Updated to add Bramante’s response
The website AURSONLINE.COM carries a disclaimer pointing out that it is a “satirical critique”, but some users online have been tricked into believing that the site, which invites people to report the unvaccinated in return for money, is authentic.
Some posts feature screengrabs of the landing page of the alleged Anonymous Unvaccinated Reporting System (AURS), which has the following message: “Earn extra cash! Report unvaccinated Family, Friends & Neighbors (FFNs) anonymously online. Every name you submit gives you a chance to win $2,500 in our monthly sweepstakes”
Examples can be found Instagram ( here , here ) , Twitter ( here , here ) and Facebook ( here ).
Some posts also feature a TikTok clip with the claim that has since been deleted as of the publication of this check ( here ).
While some users do acknowledge it is not a real platform and that it was created as satire, others don’t. “Remember the Nazi’s,” “Civilians are being treated like criminals now,” and “Turning us against ourselves! Divide and conquer,” some comments read.
The site has been up since at least Aug. 1, according to the earliest online archived versions available on the Wayback Machine and archive.today ( here , here ).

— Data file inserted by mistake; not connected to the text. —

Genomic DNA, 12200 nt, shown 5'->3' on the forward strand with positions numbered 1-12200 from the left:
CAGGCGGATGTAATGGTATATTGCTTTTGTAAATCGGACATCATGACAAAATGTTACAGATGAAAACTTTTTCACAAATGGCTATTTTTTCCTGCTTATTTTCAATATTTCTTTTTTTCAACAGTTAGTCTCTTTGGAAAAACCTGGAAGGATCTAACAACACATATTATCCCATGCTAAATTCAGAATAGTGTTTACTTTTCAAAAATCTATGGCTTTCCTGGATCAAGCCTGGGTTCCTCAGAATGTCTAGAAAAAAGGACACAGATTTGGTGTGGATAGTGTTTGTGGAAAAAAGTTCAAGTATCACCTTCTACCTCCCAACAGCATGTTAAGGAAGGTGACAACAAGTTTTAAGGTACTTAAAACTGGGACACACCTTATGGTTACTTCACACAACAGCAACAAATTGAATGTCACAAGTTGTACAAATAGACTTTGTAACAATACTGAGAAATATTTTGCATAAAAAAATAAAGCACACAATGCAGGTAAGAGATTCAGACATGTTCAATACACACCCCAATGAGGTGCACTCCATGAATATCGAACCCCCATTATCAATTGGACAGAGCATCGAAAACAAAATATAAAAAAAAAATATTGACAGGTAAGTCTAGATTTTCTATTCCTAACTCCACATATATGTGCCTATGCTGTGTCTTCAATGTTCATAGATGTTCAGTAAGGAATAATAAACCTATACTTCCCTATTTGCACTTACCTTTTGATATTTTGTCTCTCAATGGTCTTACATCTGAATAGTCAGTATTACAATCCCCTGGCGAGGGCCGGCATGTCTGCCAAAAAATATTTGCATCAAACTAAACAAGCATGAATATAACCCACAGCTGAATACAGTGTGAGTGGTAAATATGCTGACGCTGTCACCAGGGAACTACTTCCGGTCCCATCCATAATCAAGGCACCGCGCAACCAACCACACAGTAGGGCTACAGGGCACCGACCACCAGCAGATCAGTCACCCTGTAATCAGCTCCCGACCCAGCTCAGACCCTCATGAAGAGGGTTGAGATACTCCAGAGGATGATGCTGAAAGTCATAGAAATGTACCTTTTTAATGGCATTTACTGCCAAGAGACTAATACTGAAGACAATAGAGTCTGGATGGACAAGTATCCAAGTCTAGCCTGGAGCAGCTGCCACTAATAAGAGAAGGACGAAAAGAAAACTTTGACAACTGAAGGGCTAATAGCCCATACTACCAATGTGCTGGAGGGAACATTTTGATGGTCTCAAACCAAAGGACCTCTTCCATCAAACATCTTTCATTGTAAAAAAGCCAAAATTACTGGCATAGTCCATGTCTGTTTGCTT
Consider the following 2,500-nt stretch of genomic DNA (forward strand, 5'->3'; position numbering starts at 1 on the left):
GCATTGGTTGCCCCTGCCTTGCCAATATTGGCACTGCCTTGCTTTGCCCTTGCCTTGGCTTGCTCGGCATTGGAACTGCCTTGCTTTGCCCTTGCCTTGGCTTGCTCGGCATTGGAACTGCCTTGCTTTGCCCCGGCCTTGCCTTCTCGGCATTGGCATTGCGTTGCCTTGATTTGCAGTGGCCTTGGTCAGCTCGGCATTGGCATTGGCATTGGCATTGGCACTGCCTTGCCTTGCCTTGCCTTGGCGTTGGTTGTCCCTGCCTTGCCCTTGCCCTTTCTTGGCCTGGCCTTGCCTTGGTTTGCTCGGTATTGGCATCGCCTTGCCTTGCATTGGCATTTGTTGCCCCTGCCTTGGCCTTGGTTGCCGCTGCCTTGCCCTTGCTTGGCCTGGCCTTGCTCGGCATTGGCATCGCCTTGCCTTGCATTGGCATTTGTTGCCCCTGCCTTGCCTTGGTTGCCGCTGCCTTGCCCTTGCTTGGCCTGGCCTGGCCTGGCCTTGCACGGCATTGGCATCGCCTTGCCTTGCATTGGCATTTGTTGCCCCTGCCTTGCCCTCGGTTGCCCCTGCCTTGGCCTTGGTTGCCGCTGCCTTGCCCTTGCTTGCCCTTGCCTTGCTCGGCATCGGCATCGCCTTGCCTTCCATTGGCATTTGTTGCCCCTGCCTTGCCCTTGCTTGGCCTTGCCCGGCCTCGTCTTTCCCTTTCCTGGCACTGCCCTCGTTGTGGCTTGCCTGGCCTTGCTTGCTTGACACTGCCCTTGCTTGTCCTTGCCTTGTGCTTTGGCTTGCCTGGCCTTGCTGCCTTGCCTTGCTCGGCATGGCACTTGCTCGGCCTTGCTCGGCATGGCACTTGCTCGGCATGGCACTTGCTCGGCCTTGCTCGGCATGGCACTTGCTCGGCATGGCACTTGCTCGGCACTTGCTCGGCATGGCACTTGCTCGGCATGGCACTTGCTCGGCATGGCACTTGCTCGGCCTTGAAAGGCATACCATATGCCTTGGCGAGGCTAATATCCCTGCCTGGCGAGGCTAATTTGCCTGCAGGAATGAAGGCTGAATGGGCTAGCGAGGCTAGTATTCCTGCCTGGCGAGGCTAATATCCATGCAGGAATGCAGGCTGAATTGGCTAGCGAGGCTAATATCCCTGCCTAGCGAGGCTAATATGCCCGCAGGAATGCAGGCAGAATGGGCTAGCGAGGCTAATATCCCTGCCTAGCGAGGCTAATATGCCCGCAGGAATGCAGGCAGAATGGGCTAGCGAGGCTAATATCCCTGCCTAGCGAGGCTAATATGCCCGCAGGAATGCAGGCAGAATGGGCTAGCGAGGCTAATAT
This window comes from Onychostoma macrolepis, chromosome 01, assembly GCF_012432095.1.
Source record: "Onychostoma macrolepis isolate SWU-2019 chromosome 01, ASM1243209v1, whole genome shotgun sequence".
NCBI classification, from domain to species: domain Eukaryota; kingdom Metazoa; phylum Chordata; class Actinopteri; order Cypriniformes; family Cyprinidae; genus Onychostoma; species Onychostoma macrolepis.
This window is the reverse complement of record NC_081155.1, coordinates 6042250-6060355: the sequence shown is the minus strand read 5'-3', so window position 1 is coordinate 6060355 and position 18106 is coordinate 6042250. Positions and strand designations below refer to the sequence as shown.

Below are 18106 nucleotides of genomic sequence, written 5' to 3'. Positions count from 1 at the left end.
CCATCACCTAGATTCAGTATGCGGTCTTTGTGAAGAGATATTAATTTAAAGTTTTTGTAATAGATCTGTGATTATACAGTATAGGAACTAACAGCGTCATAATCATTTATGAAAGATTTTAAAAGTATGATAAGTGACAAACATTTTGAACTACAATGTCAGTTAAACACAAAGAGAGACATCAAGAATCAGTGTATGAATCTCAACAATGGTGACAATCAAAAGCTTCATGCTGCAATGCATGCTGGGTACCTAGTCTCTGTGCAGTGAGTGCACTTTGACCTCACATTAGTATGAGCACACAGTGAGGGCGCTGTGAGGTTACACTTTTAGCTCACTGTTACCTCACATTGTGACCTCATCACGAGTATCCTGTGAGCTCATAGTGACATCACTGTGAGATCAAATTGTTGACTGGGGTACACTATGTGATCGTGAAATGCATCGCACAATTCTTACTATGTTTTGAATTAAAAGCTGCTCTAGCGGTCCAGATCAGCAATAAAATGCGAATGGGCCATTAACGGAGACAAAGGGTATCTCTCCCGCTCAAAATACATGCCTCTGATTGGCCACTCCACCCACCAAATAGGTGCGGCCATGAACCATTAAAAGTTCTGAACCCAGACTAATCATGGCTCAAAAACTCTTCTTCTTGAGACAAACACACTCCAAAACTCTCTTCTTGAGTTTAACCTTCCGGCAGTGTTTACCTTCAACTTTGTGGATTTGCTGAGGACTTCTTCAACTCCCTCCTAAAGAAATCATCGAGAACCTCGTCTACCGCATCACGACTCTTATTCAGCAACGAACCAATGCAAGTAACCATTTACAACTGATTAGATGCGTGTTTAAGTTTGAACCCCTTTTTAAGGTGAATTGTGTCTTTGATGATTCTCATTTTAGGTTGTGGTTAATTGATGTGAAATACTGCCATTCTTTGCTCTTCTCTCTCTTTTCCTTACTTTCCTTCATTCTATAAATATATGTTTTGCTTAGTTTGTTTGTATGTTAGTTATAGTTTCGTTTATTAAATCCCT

The website’s About Us page states: “Disclaimer: The AURS is a satirical critique by political candidate David Alexander Bramante, in association with his campaign David Bramante for Governor 2021.”
Bramante, a Republican candidate running in the upcoming California recall election on Sept. 14 ( here ), has been critical of COVID-19 mitigation measures ( archive.ph/wip/QVazS ).
According to Bramante, “the fact that this website AURS is taken seriously exemplifies where the direction of society is headed,” he told Reuters via email. In a tweet, he said, “Not everyone loves my approach by creating the #AURS website, and I respect that. But the ultimate goal is true and pure. I want to make sure freedom of choice is protected.” ( here )
Satire. A website offering a system to anonymously report unvaccinated people was created as a “satire critique”.
This article was produced by the Reuters Fact Check team. Read more about our fact-checking work here.
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